First of all, I'm assuming this is academic rather than practical, since you're not using a built in sort function. That being said, here's some help to get you moving in the right direction:

Usually, one can think of a merge sort as two different methods: a merge() function that merges two sorted lists into one sorted list, and mergeSort() which recursively breaks the list into single element lists. Since a single element list is sorted already, you then merge all the lists together into one big sorted list.

Here's some off-hand pseudo-code:

```
merge(A, B):
C = empty list
While A and B are not empty:
If the first element of A is smaller than the first element of B:
Remove first element of A.
Add it to the end of C.
Otherwise:
Remove first element of B.
Add it to the end of C.
If A or B still contains elements, add them to the end of C.
mergeSort(A):
if length of A is 1:
return A
Split A into two lists, L and R.
Q = merge(mergeSort(L), mergeSort(R))
return Q
```

Maybe that'll help clear up where you want to go.

If not, there's always MergeSort at wikipedia.

**Additional**:

To help you out, here are some comments inline in your code.

```
public static void mergeSort(int[] array, int left, int lHigh, int right, int rHigh) {
// what do lHigh and rHigh represent?
int elements = (rHigh - lHigh +1) ;
int[] temp = new int[elements];
int num = left;
// what does this while loop do **conceptually**?
while ((left <= lHigh) && (right <= rHigh)){
if (a[left] <= a[right]) {
// where is 'pos' declared or defined?
temp[pos] = a[left];
// where is leftLow declared or defined? Did you mean 'left' instead?
leftLow ++;
}
else {
temp[num] = a[right];
right ++;
}
num++;
}
// what does this while loop do **conceptually**?
while (left <= right){
// At this point, what is the value of 'num'?
temp[num] = a[left];
left += 1;
num += 1;
}
while (right <= rHigh) {
temp[num] = a[right];
right += 1;
num += 1;
}
// Maybe you meant a[i] = temp[i]?
for (int i=0; i < elements; i++){
// what happens if rHigh is less than elements at this point? Could
// rHigh ever become negative? This would be a runtime error if it did
a[rHigh] = temp[rHigh];
rHigh -= 1;
}
```

I'm purposefully being vague so you think about the algorithm. Try inserting your own comments into the code. If you can write what is conceptually happening, then you may not need Stack Overflow :)

My thoughts here are that you are not implementing this correctly. This is because it looks like you're only touching the elements of the array only once (or close to only once). This means you have a worst case scenario of O(N) Sorting generally takes at least `O(N * log N)`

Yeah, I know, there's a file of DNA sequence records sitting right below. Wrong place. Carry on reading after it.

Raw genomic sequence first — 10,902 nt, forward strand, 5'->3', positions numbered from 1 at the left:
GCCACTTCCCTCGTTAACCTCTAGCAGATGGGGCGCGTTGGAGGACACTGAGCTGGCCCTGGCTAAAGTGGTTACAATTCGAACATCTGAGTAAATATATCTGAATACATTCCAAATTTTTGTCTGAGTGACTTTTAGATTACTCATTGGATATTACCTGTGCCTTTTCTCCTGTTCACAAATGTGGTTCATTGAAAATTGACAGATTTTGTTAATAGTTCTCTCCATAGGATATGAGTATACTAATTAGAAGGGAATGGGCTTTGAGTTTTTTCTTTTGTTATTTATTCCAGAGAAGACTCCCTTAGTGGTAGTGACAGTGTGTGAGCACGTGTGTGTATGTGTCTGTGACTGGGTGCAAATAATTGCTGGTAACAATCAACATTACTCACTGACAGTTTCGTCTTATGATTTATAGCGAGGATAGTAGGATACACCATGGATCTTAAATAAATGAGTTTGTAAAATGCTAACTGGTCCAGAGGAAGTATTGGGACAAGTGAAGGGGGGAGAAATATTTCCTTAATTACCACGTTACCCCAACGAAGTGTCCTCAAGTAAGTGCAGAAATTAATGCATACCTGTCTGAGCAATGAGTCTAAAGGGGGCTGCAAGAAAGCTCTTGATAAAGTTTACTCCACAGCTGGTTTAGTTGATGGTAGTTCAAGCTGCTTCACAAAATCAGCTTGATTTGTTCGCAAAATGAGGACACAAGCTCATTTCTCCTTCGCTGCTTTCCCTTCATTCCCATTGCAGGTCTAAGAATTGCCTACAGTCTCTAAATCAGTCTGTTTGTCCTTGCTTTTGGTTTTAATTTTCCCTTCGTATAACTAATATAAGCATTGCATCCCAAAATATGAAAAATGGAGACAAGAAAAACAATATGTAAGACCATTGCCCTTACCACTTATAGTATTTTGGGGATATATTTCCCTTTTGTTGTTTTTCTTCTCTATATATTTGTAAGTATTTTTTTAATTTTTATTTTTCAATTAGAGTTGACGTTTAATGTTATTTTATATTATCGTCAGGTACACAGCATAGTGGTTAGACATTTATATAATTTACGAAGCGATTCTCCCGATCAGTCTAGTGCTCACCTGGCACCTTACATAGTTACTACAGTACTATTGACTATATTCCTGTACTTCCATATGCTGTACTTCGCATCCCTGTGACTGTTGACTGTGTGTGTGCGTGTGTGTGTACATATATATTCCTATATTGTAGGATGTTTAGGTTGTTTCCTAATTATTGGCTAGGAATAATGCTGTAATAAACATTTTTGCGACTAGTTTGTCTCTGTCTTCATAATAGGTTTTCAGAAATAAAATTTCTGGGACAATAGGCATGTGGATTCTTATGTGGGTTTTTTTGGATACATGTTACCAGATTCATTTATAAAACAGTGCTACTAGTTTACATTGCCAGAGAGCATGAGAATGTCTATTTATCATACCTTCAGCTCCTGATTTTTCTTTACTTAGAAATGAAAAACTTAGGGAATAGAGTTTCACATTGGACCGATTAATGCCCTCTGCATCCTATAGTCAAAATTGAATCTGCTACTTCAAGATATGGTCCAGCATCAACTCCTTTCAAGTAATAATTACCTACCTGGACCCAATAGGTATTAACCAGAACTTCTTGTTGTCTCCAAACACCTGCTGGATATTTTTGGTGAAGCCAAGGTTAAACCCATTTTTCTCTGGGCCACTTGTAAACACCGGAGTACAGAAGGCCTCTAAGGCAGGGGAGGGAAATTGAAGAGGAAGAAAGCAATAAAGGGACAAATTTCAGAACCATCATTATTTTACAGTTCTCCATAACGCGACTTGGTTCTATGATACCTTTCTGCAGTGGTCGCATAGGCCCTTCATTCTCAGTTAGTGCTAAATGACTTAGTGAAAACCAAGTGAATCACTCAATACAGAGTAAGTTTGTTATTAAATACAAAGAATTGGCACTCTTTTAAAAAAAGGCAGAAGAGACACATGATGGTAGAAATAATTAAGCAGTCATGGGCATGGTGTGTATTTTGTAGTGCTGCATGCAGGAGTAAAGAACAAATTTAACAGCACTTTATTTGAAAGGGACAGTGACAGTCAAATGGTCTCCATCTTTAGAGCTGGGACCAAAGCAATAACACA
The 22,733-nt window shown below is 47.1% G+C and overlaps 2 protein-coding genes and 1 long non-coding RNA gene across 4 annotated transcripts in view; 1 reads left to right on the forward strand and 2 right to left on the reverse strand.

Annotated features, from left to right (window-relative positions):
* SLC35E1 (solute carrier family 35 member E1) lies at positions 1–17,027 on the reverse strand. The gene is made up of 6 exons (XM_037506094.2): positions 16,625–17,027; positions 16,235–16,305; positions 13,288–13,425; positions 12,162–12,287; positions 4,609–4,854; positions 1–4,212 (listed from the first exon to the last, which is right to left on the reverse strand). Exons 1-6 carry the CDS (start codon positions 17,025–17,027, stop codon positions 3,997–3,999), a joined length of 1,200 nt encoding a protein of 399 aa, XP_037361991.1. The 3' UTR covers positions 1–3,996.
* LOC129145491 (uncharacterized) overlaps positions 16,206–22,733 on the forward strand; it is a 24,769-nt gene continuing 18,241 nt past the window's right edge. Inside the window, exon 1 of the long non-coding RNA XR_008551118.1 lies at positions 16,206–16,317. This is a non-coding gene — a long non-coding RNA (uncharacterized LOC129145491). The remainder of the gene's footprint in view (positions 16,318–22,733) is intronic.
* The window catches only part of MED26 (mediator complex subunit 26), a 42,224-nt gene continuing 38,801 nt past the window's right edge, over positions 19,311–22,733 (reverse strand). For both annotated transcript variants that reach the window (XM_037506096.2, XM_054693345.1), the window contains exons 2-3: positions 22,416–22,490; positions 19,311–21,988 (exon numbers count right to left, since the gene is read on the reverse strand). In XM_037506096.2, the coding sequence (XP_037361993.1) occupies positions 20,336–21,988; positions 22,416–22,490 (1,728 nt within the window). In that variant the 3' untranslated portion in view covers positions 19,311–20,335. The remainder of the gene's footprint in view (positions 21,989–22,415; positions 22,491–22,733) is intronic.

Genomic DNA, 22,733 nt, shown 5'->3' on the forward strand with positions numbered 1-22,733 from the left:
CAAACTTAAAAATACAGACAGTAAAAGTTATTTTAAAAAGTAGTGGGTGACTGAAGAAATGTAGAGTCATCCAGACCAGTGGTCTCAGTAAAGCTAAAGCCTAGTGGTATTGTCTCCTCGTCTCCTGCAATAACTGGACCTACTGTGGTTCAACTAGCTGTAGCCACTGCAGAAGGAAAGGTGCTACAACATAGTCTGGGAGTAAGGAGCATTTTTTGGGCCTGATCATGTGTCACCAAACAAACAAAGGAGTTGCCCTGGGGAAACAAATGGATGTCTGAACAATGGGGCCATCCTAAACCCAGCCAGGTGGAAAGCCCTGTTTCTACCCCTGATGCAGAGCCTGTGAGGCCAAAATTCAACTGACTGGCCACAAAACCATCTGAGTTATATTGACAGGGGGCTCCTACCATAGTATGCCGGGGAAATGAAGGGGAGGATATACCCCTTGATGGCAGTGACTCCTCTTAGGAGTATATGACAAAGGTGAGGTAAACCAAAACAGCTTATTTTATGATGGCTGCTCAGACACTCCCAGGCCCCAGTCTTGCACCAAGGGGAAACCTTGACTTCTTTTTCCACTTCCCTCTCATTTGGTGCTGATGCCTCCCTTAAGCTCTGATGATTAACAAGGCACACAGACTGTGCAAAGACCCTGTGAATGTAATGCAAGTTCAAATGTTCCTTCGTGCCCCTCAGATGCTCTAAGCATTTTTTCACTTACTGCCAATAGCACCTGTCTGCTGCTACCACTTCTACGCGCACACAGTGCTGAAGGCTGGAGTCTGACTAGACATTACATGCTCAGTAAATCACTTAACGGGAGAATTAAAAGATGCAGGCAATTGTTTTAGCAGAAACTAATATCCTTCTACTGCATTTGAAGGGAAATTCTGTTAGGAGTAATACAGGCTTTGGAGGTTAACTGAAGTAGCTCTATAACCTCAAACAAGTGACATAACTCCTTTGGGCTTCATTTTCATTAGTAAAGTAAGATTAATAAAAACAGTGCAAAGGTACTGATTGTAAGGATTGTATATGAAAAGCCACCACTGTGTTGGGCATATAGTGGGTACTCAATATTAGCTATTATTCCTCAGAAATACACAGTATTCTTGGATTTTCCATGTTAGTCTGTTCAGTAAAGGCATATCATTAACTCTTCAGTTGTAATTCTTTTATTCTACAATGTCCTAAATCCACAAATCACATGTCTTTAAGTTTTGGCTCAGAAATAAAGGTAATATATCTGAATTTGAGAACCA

and from what I know, the simpler versions of merge sort are actually `O(N^2)`

.

**More:**

In the most simplistic implementation of merge sort, I would expect to see some sort of recursion in the mergeSort() method. This is because merge sort is generally defined recursively. There are ways to do this iteratively using for and while loops, but I definitely don't recommend it as a learning tool until you get it recursively.

Honestly, I suggest taking either my pseudo-code or the pseudo-code you may find in a wikipedia article to implement this and start over with your code. If you do that and it doesn't work correctly still, post it here and we'll help you work out the kinks.

Cheers!

**And finally:**

```
// Precondition: array[left..lHigh] is sorted and array[right...rHigh] is sorted.
// Postcondition: array[left..rHigh] contains the same elements of the above parts, sorted.
public static void mergeSort(int[] array, int left, int lHigh, int right, int rHigh) {
// temp[] needs to be as large as the number of elements you're sorting (not half!)
//int elements = (rHigh - lHigh +1) ;
int elements = rHigh - left;
int[] temp = new int[elements];
// this is your index into the temp array
int num = left;
// now you need to create indices into your two lists
int iL = left;
int iR = right;
// Pseudo code... when you code this, make use of iR, iL, and num!
while( temp is not full ) {
if( left side is all used up ) {
copy rest of right side in.
make sure that at the end of this temp is full so the
while loop quits.
}
else if ( right side is all used up) {
copy rest of left side in.
make sure that at the end of this temp is full so the
while loop quits.
}
else if (array[iL] < array[iR]) { ... }
else if (array[iL] >= array[iR]) { ... }
}
}
```

`mergeSort(newArray, start,center, center+1,end);`

– Jeremy Powell Nov 15 '09 at 1:41